3. An adsorbent as set forth in claim 2, wherein said organic compounds are organic sulfur compounds, mercaptans or alkyl sulfides.

4. An adsorbent as set forth in claim 2 wherein said acid gases are sulfur dioxide or hydrogen chloride.

5. The adsorbent as set forth in claim 1 wherein said porous media is activated carbon.

6. The adsorbent according to claim 5, wherein said activated carbon is selected from the group consisting of coal-, wood-, peat-, nut shell-, petroleum residue-, vegetable-based activated carbons, and natural or synthetic polymeric materials.

7. The adsorbent according to claim 5, wherein said activated carbon has a carbon tetrachloride activity greater than about 40%.

8. The adsorbent according to claim 1 wherein said adsorbent has a form selected from the group consisting of granule, pellet, sphere, powder, woven fabric, non-woven fabric, mat, felt, honeycomb, monolithic porous block, conglomerated block, and combinations thereof.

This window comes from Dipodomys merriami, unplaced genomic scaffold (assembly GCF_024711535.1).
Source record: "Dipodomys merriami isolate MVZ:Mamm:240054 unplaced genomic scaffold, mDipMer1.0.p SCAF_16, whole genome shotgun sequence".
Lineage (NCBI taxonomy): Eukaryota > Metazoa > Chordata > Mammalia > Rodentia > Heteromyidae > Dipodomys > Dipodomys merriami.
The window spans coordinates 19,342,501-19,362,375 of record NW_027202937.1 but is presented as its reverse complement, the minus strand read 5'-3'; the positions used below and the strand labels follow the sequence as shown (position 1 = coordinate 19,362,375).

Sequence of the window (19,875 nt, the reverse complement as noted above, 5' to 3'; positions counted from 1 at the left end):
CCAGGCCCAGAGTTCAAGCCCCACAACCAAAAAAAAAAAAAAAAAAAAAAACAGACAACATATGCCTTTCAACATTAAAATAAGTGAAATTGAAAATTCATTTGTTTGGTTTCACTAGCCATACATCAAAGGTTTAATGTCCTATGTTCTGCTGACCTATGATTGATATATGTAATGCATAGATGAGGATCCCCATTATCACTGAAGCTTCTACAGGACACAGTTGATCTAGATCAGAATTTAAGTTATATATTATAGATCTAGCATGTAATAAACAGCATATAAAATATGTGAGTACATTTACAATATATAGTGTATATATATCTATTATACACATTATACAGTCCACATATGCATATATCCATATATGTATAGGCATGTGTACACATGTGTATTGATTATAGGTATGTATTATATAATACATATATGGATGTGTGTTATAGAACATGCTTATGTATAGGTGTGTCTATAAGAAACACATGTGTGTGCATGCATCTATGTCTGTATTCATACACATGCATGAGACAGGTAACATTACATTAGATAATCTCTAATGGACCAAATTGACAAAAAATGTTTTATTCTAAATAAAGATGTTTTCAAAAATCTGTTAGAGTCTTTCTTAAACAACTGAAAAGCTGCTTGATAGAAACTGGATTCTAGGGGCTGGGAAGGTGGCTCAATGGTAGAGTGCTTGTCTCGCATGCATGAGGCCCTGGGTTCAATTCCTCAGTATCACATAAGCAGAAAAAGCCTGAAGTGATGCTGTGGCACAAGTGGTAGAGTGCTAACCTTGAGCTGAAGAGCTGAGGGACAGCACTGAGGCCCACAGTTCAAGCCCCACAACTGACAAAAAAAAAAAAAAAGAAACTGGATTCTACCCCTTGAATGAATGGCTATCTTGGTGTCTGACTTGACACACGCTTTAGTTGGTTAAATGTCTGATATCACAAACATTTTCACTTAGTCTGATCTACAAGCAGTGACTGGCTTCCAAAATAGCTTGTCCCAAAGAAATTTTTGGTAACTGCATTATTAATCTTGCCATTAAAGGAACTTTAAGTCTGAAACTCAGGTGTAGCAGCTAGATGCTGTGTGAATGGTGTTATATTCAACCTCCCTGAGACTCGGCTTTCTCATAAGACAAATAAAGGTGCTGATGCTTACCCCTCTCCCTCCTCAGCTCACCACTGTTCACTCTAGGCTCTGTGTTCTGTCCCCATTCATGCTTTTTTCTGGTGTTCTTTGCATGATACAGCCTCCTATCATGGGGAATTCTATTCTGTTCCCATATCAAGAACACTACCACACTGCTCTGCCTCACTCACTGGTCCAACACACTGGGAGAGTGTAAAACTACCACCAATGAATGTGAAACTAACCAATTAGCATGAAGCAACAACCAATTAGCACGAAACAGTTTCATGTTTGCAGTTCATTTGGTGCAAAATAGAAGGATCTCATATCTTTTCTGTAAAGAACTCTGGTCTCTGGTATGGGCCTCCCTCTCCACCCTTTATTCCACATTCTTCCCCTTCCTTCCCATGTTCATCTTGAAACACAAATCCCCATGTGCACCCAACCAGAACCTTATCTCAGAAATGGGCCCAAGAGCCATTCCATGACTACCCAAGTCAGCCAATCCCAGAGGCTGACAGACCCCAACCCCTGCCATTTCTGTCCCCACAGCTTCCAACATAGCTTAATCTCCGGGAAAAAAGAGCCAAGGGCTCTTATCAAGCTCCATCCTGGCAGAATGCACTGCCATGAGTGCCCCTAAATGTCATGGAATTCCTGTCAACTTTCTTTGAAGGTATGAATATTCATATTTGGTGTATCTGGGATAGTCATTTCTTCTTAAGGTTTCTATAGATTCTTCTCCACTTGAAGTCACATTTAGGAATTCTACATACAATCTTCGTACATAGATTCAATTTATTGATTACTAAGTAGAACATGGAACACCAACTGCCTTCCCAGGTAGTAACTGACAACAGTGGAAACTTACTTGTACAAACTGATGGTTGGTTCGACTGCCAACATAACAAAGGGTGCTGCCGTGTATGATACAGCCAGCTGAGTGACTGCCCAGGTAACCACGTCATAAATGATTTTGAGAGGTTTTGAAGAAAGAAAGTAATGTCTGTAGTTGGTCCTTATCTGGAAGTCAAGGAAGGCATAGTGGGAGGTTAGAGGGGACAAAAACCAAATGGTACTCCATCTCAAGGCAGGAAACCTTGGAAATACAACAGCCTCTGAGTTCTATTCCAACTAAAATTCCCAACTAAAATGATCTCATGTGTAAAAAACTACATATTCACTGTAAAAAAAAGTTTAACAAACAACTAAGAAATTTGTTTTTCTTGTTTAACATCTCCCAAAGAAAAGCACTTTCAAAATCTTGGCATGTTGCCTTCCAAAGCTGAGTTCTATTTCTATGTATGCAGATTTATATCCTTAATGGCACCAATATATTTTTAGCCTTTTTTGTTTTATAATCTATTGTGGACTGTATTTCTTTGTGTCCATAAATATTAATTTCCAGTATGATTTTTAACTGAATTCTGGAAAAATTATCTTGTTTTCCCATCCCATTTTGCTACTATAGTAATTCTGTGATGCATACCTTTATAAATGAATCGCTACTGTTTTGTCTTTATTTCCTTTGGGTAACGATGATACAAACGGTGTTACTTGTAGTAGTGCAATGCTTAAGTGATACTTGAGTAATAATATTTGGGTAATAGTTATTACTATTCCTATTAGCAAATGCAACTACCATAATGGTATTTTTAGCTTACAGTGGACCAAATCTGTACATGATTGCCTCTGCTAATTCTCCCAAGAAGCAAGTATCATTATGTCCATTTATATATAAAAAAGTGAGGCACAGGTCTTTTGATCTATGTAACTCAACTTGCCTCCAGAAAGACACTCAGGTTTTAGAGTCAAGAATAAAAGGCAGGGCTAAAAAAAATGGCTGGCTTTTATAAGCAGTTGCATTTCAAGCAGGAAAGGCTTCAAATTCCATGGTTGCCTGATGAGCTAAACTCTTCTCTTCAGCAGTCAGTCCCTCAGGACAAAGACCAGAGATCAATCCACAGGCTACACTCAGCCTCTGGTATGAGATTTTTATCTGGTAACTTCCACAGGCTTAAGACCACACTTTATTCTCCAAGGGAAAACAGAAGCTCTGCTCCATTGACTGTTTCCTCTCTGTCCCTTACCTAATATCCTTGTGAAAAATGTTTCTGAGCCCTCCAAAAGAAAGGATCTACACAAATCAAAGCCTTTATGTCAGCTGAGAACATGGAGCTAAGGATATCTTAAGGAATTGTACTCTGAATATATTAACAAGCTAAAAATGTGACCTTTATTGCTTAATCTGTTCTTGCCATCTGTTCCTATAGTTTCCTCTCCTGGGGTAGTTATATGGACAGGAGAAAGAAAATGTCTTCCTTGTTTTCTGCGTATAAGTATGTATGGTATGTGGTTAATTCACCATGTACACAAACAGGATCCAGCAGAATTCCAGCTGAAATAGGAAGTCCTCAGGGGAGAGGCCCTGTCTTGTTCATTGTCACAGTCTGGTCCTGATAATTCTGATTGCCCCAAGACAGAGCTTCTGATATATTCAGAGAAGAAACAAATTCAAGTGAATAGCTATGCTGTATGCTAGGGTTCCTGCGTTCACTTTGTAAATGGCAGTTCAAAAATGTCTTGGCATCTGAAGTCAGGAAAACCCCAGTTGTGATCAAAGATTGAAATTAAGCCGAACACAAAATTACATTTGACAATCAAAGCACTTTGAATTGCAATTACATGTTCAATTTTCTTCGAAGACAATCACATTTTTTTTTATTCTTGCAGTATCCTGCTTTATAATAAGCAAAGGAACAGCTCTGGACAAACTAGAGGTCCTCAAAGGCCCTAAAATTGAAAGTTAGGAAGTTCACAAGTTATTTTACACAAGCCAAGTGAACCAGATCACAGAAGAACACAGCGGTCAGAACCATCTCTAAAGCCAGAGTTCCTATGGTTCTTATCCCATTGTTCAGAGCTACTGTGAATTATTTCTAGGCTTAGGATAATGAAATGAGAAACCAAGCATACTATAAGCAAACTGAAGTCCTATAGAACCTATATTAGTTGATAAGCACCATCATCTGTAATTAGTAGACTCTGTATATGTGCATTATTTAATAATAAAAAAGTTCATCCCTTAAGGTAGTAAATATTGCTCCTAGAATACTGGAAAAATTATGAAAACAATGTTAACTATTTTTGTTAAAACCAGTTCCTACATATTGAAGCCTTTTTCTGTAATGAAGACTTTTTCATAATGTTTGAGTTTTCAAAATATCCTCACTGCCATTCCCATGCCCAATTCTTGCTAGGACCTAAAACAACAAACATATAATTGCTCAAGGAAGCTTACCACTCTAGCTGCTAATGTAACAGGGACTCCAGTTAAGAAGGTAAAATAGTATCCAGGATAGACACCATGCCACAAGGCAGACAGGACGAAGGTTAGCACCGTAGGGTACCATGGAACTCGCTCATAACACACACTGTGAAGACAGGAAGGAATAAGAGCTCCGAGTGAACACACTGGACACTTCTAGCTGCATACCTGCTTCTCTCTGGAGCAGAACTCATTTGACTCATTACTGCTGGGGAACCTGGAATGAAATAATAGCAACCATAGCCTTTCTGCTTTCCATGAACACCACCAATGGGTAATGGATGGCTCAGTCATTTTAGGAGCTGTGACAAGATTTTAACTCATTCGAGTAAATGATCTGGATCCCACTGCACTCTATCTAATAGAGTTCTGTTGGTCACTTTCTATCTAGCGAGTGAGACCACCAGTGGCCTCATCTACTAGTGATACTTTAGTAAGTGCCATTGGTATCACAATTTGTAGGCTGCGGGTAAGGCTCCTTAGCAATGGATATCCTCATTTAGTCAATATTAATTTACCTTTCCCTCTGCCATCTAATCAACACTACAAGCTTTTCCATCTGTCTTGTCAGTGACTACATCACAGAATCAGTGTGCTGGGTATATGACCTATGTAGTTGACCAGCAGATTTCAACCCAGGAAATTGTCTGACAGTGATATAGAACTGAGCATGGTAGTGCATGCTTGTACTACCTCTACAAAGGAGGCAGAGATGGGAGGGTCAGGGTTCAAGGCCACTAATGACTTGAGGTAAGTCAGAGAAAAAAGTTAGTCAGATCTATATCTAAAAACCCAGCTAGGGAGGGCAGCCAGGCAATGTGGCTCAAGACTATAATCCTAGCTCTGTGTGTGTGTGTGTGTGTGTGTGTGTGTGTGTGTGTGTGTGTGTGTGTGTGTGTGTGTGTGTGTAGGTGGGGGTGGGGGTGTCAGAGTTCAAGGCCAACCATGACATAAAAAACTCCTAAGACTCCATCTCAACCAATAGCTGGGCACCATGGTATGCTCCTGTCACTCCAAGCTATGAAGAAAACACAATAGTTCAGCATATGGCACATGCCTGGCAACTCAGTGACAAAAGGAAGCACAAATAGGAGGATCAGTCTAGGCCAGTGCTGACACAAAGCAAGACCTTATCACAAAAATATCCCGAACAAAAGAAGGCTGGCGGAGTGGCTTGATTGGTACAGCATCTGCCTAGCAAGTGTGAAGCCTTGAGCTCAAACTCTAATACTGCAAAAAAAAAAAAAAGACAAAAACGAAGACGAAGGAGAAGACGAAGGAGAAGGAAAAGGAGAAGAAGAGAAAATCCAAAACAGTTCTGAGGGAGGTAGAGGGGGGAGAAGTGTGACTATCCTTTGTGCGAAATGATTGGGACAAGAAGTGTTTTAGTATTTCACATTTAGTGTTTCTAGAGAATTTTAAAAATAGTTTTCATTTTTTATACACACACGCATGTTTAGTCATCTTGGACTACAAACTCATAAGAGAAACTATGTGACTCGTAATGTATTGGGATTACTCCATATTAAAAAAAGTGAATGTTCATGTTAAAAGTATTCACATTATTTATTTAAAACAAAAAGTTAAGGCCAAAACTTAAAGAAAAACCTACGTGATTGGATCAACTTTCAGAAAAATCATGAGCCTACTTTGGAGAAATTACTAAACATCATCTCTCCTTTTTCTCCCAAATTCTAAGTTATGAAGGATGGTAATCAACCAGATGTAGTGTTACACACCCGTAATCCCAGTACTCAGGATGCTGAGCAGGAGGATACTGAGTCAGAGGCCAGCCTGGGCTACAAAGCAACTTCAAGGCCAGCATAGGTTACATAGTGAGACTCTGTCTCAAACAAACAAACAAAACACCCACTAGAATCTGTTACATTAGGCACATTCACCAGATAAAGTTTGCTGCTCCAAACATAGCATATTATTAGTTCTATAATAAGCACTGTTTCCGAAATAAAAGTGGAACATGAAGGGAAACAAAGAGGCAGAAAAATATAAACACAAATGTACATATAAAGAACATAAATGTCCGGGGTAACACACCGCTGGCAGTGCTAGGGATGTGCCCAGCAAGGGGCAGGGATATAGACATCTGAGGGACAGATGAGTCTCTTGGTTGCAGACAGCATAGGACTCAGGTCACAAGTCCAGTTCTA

9. The adsorbent according to claim 1, wherein said adsorbent has an H2S capacity greater than about 0.10 g/cc, or a SO2 capacity of greater than about 2.0 mg/cc, or both.

10. The adsorbent according to claim 1 wherein said adsorbent has a capacity for organic materials that is greater than about 0.05 g/100 g.

11. The adsorbent according to claim 1 wherein said magnesium oxide is about 0.1 to about 15% (as Mg) of the weight of said adsorbent material.

12. The adsorbent according to claim 1 wherein said calcium oxide is about 0.1 to about 15% (as Ca) of the weight of said adsorbent material.

13. The adsorbent according to claim 1 wherein said adsorbent comprises at least two metal oxides.